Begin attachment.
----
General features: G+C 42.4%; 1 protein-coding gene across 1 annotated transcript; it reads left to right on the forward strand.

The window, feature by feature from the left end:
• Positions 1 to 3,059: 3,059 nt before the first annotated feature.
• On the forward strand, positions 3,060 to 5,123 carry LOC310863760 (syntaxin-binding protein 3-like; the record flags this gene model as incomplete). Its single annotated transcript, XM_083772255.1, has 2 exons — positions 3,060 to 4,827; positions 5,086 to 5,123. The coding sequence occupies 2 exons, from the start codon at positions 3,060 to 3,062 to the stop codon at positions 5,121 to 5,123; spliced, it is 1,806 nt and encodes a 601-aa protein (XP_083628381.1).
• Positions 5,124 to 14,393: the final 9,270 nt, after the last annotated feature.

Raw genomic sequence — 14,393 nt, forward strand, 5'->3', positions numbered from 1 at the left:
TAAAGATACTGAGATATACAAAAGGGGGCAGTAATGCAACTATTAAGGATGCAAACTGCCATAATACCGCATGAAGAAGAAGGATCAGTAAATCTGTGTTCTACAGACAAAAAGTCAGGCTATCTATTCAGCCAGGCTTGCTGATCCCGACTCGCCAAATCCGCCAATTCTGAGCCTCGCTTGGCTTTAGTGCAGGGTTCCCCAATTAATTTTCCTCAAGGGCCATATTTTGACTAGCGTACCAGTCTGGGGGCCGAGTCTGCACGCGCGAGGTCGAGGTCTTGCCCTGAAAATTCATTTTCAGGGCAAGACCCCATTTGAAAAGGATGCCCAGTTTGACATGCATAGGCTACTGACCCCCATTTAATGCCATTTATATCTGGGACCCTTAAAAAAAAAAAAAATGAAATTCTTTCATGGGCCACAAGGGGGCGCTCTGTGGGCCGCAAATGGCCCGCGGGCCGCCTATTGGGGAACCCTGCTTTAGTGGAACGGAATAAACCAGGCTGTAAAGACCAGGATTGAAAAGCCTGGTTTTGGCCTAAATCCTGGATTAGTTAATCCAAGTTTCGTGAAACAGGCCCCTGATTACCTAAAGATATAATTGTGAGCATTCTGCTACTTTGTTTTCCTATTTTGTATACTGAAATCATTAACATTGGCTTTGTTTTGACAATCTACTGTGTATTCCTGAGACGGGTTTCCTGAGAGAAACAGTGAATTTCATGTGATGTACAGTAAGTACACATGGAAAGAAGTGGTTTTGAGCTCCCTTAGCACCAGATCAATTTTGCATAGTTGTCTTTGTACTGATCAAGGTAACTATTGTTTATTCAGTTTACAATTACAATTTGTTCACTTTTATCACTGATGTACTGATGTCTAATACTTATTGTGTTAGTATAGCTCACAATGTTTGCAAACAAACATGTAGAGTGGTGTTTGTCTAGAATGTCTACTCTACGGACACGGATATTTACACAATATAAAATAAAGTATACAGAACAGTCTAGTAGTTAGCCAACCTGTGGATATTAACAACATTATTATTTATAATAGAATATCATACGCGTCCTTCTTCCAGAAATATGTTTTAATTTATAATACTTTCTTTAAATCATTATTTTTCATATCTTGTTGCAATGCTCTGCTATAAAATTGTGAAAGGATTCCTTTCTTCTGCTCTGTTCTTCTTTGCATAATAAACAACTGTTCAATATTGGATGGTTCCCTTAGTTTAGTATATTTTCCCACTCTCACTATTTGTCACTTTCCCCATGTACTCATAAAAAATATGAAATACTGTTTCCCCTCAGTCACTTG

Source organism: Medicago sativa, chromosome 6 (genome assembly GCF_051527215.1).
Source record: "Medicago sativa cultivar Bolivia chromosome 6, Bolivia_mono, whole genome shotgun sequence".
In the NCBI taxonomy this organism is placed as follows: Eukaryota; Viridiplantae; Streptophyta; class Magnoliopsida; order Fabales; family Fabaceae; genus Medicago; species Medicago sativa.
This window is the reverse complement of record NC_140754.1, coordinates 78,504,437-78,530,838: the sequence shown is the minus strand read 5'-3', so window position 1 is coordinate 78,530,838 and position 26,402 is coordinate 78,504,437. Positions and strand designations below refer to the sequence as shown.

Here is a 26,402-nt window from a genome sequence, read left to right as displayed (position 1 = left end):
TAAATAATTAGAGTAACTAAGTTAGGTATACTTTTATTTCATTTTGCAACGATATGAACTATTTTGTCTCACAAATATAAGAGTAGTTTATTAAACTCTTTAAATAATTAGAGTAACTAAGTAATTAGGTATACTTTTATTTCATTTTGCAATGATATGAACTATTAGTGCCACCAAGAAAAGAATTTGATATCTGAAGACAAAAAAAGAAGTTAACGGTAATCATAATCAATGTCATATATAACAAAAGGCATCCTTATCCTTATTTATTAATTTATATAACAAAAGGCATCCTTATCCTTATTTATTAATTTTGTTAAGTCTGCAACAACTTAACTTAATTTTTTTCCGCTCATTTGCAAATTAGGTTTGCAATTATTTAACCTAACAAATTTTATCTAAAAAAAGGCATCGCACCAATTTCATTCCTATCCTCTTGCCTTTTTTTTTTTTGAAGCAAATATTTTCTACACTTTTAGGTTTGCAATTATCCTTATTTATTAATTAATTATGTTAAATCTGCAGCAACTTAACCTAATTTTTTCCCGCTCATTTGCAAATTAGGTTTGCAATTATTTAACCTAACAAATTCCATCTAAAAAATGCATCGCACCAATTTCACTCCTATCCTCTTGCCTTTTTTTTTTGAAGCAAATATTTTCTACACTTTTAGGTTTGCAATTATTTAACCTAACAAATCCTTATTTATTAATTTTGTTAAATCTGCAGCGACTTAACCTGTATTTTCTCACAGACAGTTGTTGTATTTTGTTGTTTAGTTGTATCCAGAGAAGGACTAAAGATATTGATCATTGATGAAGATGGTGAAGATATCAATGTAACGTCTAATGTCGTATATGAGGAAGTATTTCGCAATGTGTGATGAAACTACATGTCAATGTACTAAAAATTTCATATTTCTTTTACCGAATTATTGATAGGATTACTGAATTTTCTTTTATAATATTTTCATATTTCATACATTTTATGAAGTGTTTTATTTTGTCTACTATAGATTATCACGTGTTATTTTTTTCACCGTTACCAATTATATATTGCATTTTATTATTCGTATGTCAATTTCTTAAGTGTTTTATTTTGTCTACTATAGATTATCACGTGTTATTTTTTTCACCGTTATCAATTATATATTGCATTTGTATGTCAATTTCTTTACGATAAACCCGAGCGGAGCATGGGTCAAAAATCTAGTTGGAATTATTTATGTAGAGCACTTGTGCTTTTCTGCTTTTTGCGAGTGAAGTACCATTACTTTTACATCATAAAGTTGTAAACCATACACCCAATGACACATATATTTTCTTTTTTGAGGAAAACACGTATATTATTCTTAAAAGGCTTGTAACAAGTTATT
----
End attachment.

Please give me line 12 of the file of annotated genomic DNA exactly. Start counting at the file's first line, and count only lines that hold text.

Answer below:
Here is a 26,402-nt window from a genome sequence, read left to right as displayed (position 1 = left end):